Palermo Italy

Our exploration of Sicily began in Palermo, the main city of the island. Irene’s heroic efforts to prepare me for the trip paid off: I read Lonely Planet’s click this Sicily cover to cover, but Palermo came to life only when our friend and guide Bianca Del Bello took our small group on a walking tour of Palermo.

The Phoenicians founded this city in the 8th century B.C. Then came the Carthaginians and Greeks, followed by the Romans. The Byzantine Empire claimed Sicily after the fall of Rome and held it for over one thousand years. In the 9th century AD, the Arabs grabbed Sicily for a couple hundred years, but lost it to the Normans. Not to be outdone, the Germans, French, and Spanish all had their chance in Sicily. Following Italy’s unification in 1860, Palermo became the capital of the autonomous region of Sicily.

Changing so many hands over the centuries left profound traces on the island’s population, culture, art, music, food, and architecture, which made Palermo a prime tourist destination, rich with history, culture, art, and food choices. Driving in the city is rather nerve-wracking, but exploring the historical area on foot is a great experience. In addition to several museums and art galleries, opera lovers will find first-rate opera productions at the Teatro Massimo Opera House. Not to be missed is the Cathedral of Monreale, located in the city of Monreale, which is only a short drive south-west from downtown Palermo.

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Piazza San Domenico near our B&B called BB22 located on a tiny back street in the ancient Vucciria neighborhood
Piazza San Domenico near our B&B called BB22 located on a tiny back street in the ancient Vucciria neighborhood

 

 

 

 

 

 

 

 

 

Teatro Massimo, third largest opera house in Europe
Teatro Massimo, third largest opera house in Europe

 

 

 

 

 

 

 

 

 

Picturesque Palermo market
Picturesque Palermo market

 

 

 

 

 

 

 

 

 

Palermo Cathedral, architectural textbook of entire Palermo history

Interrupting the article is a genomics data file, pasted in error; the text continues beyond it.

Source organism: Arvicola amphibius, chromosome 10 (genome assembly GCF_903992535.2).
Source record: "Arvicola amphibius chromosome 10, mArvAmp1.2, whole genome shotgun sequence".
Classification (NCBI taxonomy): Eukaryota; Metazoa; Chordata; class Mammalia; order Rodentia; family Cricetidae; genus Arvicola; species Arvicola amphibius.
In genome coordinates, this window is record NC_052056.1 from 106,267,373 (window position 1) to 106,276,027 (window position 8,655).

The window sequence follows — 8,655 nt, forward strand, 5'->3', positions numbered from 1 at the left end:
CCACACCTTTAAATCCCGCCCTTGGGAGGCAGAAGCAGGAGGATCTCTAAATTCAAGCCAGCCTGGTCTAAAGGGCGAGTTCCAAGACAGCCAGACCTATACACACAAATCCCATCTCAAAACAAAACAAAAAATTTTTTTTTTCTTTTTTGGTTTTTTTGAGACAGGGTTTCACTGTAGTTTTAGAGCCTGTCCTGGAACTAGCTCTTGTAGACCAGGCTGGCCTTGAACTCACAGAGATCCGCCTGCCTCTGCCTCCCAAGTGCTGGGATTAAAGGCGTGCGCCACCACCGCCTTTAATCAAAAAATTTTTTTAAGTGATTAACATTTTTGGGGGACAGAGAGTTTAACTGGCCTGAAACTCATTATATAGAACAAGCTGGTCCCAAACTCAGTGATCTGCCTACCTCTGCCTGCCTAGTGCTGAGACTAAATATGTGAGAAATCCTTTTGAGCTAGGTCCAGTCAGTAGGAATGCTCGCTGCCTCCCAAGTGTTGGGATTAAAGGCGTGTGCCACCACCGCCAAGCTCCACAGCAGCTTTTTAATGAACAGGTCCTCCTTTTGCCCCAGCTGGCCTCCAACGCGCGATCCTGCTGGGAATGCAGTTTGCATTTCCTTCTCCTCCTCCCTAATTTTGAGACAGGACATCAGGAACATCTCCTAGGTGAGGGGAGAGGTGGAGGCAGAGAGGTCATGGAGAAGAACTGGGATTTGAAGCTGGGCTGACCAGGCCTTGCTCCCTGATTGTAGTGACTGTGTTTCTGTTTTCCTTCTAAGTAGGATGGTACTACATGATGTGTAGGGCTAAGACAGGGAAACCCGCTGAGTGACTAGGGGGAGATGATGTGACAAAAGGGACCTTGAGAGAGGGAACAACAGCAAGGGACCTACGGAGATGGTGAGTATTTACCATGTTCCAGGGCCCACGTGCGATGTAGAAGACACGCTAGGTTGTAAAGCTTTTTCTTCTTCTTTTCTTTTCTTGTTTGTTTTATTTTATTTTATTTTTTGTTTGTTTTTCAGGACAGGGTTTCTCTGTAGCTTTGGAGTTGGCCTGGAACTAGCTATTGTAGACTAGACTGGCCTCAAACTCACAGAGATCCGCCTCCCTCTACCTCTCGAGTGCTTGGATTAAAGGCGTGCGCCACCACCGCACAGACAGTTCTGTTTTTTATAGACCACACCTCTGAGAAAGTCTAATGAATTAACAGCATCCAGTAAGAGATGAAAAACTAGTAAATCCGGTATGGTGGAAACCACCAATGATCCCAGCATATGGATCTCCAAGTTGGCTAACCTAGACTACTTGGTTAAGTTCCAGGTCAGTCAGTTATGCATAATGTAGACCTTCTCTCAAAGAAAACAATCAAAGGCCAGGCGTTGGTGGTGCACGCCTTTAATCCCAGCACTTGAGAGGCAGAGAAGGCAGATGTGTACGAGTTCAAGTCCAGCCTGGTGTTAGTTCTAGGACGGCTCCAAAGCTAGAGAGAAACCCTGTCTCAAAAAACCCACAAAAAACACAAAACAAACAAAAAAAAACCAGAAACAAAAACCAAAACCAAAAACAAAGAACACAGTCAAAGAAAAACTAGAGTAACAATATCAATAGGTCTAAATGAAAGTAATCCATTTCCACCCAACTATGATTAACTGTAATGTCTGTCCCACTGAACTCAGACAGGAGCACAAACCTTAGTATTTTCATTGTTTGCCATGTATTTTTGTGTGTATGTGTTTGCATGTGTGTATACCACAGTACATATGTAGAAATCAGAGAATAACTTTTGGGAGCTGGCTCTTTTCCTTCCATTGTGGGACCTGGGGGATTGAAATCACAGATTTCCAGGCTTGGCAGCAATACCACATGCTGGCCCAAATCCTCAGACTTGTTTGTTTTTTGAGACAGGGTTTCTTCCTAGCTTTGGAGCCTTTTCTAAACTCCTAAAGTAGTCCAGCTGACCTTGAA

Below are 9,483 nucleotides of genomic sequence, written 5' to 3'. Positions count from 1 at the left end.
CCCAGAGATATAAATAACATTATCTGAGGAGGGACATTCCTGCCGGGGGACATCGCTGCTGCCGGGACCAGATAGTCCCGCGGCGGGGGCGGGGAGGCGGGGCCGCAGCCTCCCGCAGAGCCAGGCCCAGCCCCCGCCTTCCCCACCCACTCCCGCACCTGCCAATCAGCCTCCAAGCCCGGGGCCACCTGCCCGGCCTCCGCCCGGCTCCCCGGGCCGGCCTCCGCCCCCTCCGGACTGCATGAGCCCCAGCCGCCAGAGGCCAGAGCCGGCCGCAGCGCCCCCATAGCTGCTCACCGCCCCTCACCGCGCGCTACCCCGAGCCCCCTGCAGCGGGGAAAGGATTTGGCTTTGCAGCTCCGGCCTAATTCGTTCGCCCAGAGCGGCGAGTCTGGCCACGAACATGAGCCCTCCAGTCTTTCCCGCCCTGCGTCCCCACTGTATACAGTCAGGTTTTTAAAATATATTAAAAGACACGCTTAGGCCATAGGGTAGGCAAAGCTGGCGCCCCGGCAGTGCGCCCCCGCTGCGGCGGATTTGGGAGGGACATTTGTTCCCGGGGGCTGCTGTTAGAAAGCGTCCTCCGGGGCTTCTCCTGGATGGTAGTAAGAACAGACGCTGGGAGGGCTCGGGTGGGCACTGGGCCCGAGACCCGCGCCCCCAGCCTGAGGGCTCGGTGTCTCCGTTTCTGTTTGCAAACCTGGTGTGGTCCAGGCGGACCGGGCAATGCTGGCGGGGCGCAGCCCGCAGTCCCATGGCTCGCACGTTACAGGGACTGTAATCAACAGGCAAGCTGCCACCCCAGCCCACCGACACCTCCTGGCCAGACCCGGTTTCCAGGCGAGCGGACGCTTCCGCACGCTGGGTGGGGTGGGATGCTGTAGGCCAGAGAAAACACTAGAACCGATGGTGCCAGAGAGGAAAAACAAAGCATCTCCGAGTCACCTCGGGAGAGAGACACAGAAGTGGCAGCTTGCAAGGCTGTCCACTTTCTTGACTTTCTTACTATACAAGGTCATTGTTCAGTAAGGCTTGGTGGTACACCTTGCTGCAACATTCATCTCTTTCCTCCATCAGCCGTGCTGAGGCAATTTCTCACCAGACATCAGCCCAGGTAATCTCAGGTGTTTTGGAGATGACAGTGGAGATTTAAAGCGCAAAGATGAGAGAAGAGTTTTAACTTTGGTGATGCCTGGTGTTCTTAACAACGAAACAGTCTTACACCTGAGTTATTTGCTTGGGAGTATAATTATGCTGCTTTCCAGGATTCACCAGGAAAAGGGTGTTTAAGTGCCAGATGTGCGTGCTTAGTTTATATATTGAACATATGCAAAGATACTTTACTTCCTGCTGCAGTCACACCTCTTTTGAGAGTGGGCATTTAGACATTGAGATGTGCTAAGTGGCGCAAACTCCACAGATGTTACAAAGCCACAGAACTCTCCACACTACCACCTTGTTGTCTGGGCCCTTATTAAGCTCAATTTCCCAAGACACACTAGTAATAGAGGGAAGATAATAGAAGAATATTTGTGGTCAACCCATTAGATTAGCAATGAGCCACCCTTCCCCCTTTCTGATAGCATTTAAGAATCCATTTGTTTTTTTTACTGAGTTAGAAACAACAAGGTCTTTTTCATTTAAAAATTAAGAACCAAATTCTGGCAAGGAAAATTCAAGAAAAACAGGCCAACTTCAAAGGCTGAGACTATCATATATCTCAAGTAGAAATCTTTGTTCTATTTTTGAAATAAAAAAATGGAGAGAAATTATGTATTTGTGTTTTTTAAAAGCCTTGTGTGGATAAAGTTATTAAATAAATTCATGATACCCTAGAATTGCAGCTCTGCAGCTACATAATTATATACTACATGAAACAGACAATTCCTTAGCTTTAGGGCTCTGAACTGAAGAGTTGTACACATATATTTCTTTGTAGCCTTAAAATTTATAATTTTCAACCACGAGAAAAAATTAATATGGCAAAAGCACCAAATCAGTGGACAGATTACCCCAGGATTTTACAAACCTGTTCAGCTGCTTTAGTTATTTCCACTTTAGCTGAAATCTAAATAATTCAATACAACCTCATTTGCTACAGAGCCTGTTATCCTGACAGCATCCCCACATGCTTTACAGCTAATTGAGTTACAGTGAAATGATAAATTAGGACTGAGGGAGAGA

Palermo Cathedral, architectural textbook of entire Palermo history

 

 

 

 

 

 

 

 

 

Magnificent mosaic art inside 12th century Capella Palatina
Magnificent mosaic art inside 12th century Capella Palatina

 

 

 

 

 

 

 

 

 

Quattro Canty square
Quattro Canty square

 

 

 

Habsburg Gate
Habsburg Gate

 

 

 

 

 

 

 

 

 

 

 

 

 

 

 

 

 

 

 

 

 

 

 

 

 

 

 

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How to discover China off the beaten track – what does it take to preserve Jewish identity if you are a Chinese Jew?

China, Kaifeng, Jewish cemetery, travel, global travel authors

October 2012, Again – Kaifeng, China. We are at the oldest Jewish burial place in China – with Mr. Jin in front of his life-long project, his family memorial.

Our new friend dedicated his life savings and his entire life to create this marble memorial book which presents – engraved in English on one side and in Chinese on another – the 900-year story of Mr. Jin’s family within the context of Chinese history. “Chronological” (narrative) and “Genealogical” (family tree) records, written there large and flamboyant, and in stone.  True to the Confucian culture of their country, Jin’s family kept their genealogical records for many centuries. When the government confiscated records, a secretly made copy of it was securely hidden. And then – reborn as Mr. Jin’s marble monument to his ancestors and to the eternal Jewish spirit.

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